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I agree mostly with 4alpacas.  You are nowhere near a financial position to be able to buy.  Which is good, because it means you can attack your debt like a mo-fo! I'd do it exactly how #2 is laid out... Contribute to the company match in employer sponsored retirement vehicles, then go for the throat on the student loans.  Once those are paid off you can either funnel that money toward a house downpayment or investments, or a healthy mixture of the two.

No comment on the horsie expenses... $275 is actually REALLY cheap for board, especially if it's full stall board.  I used to ride so I know what that's like.  At least your wife is doing some training on the side! That always helps.  But yeah, I'd get rid of dog insurance pronto. 

MOC

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Thanks! I have some nuances that I didn't include above, but I will now:

I forgot to note that my employer will be doing a SEP (simplified employee pension plan) IRA system for retirement, which will give me 12% of my salary ON TOP of my salary. My wife's is a standard 401k, and we do minimum necessary to get the match.

Also -  was thinking about taking the principal out of my Roth IRA to use for down payment (no penalty for first time home buyer). The houses we're looking at are about 150k. I think buying with about 15k down would put us at a payment (insurance etc...included that is about the same as rent) Do you still think rent is best from a mustachian POV?

CU Tiger

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Yes, I still think renting is your best bet until you pay off your debts and get on a more stable financial footing. I am not sure what your career is, but what you THINK you are going to make in the future may/may not come to pass.

Don't put the cart before the horse! Work on your debt while finishing school. There will always be houses to buy.

Thegoblinchief

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$850 rent that still lets you garden is a pretty great deal for most parts of the county. I'd stick with that until you have much larger cash reserves for a downpayment AND better cashflow.

Outside of the horse your expenses are solid. As your income ramps up, take as much advantage of tax deferred vehicles as you can. Keeping your taxable income low will give you the biggest boost towards ER.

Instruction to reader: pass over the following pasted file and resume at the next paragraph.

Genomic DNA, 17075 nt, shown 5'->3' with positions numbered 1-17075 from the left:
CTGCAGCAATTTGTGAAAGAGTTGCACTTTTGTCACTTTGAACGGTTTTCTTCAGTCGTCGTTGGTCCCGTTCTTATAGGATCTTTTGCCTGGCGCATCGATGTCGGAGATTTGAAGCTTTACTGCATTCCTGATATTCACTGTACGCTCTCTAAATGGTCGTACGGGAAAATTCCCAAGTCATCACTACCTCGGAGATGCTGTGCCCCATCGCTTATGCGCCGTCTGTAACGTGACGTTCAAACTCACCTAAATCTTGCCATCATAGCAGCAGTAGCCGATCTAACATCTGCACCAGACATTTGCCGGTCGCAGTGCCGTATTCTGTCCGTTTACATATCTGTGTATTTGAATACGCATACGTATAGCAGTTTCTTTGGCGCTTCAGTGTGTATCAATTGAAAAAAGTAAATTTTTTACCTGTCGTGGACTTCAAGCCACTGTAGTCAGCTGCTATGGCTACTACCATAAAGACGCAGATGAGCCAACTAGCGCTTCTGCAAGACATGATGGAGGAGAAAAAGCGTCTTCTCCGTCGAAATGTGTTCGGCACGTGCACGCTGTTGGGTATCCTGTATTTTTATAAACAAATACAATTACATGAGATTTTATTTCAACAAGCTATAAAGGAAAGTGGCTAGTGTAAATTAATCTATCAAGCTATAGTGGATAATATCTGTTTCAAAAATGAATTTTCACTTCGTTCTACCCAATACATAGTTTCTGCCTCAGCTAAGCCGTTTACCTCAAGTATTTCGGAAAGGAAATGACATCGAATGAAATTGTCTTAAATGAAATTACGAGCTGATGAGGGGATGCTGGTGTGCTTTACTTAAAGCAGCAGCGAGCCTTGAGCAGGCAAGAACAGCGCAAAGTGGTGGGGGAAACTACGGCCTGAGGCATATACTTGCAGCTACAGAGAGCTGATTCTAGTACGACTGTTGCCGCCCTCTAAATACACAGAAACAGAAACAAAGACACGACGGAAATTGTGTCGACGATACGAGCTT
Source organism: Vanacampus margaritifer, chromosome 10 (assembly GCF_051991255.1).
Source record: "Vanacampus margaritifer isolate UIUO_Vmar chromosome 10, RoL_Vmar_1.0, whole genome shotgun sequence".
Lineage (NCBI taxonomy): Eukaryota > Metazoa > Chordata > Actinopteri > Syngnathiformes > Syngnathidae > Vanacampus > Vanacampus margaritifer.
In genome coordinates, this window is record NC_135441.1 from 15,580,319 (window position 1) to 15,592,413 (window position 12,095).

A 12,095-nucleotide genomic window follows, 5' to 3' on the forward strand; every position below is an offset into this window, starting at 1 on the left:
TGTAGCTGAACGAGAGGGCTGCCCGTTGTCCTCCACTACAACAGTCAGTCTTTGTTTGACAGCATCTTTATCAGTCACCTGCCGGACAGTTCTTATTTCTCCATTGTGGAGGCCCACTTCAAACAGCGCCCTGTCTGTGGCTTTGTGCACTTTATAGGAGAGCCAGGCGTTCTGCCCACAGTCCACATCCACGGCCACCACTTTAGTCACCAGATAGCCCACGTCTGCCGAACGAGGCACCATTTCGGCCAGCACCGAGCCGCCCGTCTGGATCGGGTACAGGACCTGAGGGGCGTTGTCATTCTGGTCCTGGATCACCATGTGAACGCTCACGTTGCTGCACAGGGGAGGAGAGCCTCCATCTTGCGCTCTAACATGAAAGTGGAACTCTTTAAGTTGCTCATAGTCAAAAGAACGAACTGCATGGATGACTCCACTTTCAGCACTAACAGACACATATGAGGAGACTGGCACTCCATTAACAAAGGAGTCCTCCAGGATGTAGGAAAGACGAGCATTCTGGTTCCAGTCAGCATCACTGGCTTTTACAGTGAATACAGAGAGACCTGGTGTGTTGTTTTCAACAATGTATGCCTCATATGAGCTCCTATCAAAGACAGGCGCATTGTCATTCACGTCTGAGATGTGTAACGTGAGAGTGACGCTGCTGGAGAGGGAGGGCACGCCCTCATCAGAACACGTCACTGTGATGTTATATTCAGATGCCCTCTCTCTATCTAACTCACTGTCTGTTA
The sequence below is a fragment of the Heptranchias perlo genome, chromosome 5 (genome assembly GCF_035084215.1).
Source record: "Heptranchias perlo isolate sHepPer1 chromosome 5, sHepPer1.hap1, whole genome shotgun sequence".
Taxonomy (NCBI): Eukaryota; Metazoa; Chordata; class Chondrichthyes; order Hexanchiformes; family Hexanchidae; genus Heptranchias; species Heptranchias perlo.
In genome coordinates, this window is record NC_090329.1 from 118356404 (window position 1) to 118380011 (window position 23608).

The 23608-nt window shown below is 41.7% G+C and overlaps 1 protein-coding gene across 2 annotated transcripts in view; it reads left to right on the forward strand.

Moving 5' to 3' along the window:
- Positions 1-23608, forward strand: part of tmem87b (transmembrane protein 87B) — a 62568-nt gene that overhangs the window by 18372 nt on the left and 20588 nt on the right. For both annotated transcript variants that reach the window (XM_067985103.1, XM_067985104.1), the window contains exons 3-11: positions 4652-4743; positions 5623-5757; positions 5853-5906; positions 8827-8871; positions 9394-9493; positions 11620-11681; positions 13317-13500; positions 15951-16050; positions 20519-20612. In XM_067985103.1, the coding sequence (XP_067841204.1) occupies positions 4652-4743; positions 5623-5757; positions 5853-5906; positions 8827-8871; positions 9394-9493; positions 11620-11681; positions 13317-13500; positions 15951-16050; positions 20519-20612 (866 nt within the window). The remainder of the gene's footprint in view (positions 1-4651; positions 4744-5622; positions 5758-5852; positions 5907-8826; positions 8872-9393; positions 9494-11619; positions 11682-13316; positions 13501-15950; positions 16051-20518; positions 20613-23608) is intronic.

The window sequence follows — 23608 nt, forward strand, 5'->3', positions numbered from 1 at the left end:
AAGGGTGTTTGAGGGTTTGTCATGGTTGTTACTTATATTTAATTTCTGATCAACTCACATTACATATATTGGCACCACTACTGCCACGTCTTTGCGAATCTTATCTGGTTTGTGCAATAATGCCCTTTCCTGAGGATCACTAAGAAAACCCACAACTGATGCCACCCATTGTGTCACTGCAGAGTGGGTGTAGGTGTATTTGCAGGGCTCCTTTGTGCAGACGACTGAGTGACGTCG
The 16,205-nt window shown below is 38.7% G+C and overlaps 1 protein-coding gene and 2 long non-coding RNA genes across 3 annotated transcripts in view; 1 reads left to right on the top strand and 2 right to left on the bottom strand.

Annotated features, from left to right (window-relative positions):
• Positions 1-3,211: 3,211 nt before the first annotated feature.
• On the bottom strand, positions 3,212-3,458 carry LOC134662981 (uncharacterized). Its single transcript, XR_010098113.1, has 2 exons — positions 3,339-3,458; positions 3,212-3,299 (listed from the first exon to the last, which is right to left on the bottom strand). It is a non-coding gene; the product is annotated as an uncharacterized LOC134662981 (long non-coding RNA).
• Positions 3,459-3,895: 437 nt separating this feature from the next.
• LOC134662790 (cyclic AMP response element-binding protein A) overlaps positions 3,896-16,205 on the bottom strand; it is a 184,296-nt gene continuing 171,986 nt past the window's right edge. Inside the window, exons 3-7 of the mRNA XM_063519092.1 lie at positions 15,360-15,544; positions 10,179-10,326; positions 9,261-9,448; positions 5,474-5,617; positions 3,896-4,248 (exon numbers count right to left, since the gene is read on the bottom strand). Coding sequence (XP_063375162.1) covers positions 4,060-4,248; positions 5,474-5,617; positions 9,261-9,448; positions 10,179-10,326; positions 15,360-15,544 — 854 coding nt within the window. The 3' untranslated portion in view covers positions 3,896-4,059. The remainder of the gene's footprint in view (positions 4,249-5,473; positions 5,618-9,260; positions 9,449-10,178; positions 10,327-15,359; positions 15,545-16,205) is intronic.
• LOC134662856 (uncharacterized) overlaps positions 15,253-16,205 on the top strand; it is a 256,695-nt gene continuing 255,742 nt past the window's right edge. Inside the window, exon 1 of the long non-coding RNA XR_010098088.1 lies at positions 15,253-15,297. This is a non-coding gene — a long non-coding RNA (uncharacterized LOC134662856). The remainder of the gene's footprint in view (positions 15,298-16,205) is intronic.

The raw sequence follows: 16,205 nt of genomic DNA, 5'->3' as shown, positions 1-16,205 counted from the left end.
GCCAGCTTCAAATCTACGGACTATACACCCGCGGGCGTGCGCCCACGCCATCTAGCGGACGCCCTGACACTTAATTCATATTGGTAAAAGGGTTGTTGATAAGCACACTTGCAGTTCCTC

Try to avoid lifestyle inflation as the income increases, but obviously realize the journey is just as important as the destination.

retired?

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I just want to say that your life sounds good......educated, married, kids, pets, and farm animals.  You have it all.

georgialiving

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I don't think it matters if you are a first time home buyer. You can withdrawl contributions from a Roth IRA without penalty- no matter what it's for

retired?

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I don't think it matters if you are a first time home buyer. You can withdrawl contributions from a Roth IRA without penalty- no matter what it's for

http://www.rothira.com/taking-early-withdrawals-your-roth-ira

Not true.  There are a couple exceptions, but otherwise there are penalties to withdraw if the $$ has not been in the account for at least fie years.

MOC

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Thanks for all the replies all!

Does anyone think it makes sense (psychologically and logically) to pay the car off first (and thereby free up $350/month and get lower car insurance) even though it is 1% less than the student loans? The car is only 15k and I could pay it off in about 6 months, but the loans will be 100k+.

Also - Re: @retired? and @georgialiving: It appears you're both right. I can take the contributions (the money I put into the Roth IRA) out at anytime. I can withdraw the earnings without penalty for a home purchase penalty-free only after the 120 months (5year) period.

georgialiving

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I don't think it matters if you are a first time home buyer. You can withdrawl contributions from a Roth IRA without penalty- no matter what it's for

http://www.rothira.com/taking-early-withdrawals-your-roth-ira

Not true.  There are a couple exceptions, but otherwise there are penalties to withdraw if the $$ has not been in the account for at least fie years.

The article confirmed what I said/meant. The principle or the money you put in, can be taken whenever, for whatever, with no penalty. You could keep an emergency fund in a Roth. The only thing is the limit per year that you can put in (5500) so if you withdraw 3k, and put it back (say an emergency comes up) you are only left with 2500 for the year